What is R-squared and adjusted R-squared?

After confirming that the fitted model meets the assumptions necessary for linear regression, the next step of a regression analysis is usually to evaluate how well the model is performing in terms of fit and accuracy. R-Squared is one such measure.

R-squared is the classic evaluation metric in linear regression, or more precisely if there are multiple predictors, adjusted R-squared. This statistic measures the proportion of variability accounted for through the terms included in the model out of the total variability inherent in the response variable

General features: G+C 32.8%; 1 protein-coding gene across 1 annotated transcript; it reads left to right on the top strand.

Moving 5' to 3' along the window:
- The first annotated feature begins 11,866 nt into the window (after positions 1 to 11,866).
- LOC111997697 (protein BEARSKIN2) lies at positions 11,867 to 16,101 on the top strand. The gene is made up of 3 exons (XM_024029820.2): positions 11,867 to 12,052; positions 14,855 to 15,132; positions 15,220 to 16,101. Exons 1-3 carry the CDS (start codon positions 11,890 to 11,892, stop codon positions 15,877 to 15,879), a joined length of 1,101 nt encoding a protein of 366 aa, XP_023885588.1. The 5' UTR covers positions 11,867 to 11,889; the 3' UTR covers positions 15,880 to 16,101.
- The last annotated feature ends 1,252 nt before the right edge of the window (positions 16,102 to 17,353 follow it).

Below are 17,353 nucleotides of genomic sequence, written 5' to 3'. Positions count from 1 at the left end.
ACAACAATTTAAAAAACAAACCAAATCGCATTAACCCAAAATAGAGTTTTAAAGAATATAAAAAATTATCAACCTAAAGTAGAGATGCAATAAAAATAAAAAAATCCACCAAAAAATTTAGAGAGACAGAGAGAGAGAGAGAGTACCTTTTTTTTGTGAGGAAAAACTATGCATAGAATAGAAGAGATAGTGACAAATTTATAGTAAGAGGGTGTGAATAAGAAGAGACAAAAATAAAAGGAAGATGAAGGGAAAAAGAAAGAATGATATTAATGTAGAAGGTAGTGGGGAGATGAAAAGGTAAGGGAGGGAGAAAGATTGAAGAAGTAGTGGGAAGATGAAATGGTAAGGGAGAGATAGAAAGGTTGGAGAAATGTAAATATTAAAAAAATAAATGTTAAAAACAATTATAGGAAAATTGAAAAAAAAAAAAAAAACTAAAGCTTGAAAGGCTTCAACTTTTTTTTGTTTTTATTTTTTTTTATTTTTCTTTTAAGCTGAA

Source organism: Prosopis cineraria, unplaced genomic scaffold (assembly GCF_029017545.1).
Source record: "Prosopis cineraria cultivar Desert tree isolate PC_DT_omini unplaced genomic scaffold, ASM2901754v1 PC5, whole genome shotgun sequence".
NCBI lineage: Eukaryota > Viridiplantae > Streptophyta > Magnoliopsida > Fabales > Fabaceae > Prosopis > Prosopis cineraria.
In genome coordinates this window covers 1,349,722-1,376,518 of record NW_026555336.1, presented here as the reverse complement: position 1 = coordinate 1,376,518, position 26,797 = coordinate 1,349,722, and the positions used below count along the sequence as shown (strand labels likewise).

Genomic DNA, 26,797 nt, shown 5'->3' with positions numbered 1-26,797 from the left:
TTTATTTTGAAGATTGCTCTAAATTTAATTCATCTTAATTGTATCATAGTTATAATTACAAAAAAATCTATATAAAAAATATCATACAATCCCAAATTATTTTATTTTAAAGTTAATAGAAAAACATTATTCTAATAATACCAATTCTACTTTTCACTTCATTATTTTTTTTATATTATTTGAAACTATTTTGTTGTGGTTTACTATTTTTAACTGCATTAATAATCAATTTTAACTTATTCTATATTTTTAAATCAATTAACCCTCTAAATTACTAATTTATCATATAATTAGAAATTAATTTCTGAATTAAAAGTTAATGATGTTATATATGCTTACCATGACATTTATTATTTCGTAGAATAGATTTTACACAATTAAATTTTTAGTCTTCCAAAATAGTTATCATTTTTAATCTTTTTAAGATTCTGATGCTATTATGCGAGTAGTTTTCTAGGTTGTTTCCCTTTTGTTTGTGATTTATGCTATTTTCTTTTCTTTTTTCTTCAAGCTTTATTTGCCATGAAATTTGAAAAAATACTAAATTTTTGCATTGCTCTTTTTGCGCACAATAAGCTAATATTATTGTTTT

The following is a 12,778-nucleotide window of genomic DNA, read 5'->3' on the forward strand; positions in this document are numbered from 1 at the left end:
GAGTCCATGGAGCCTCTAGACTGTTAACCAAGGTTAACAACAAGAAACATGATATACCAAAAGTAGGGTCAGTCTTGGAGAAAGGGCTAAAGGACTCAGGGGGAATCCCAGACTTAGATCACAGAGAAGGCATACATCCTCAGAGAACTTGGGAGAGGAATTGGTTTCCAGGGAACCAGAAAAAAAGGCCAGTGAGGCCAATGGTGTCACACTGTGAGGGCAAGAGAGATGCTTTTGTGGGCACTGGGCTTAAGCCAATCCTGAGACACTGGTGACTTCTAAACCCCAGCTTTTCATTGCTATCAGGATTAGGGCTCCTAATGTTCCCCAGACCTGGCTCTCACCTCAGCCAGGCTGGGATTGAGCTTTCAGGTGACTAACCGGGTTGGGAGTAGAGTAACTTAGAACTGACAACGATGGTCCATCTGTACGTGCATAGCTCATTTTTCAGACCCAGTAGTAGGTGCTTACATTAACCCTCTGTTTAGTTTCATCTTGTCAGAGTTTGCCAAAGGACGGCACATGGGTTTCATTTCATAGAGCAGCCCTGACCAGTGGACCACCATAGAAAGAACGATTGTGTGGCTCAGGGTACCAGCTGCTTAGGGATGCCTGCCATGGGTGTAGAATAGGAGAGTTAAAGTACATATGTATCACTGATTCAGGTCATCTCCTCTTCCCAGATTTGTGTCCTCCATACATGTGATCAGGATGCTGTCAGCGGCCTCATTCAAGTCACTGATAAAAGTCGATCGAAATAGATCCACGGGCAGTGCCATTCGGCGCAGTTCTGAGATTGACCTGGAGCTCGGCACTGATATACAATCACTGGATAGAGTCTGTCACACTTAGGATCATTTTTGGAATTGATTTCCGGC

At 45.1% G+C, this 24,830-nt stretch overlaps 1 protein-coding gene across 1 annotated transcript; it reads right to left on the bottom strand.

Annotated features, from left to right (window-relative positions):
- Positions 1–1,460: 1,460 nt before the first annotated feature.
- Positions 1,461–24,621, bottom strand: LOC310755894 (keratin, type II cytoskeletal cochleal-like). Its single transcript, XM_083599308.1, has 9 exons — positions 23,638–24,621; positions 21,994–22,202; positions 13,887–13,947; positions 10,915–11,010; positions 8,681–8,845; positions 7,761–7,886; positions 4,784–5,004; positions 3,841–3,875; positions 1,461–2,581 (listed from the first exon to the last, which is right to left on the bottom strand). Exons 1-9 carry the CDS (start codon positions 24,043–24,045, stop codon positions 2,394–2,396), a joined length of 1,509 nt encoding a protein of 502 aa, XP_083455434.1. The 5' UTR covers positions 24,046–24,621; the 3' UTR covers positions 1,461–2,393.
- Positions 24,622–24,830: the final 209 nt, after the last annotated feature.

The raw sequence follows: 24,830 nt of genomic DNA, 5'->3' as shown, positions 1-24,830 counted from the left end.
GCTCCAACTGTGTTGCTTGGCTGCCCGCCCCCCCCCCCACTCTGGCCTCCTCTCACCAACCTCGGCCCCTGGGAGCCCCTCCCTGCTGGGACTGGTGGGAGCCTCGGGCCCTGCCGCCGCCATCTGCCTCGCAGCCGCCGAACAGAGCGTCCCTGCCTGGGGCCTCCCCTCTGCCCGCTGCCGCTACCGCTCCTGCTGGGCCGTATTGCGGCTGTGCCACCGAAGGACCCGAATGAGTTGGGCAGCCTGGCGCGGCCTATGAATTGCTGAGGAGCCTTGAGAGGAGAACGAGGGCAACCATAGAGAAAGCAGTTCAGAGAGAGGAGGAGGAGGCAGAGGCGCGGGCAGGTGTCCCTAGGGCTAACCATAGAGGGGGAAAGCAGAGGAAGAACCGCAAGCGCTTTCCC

SSE: Residual Sum of Squares
SST: Total Sum of Squares

Values closer to 1 indicate that the chosen predictors are capturing the majority of variability inherent in the data, meaning the residual sum of squares (SSE) is a small fraction of the total sum of squares (SST). Values close to 0 imply that the model is doing little better than just predicting the overall mean for each observation, meaning most of the variability picked up in the model is from noise.

Adjusted R-squared adds a penalty for additional terms included in the model, as regular R-squared will always increase with more terms, even if they are not adding any significance. Adjusted R2 is found by :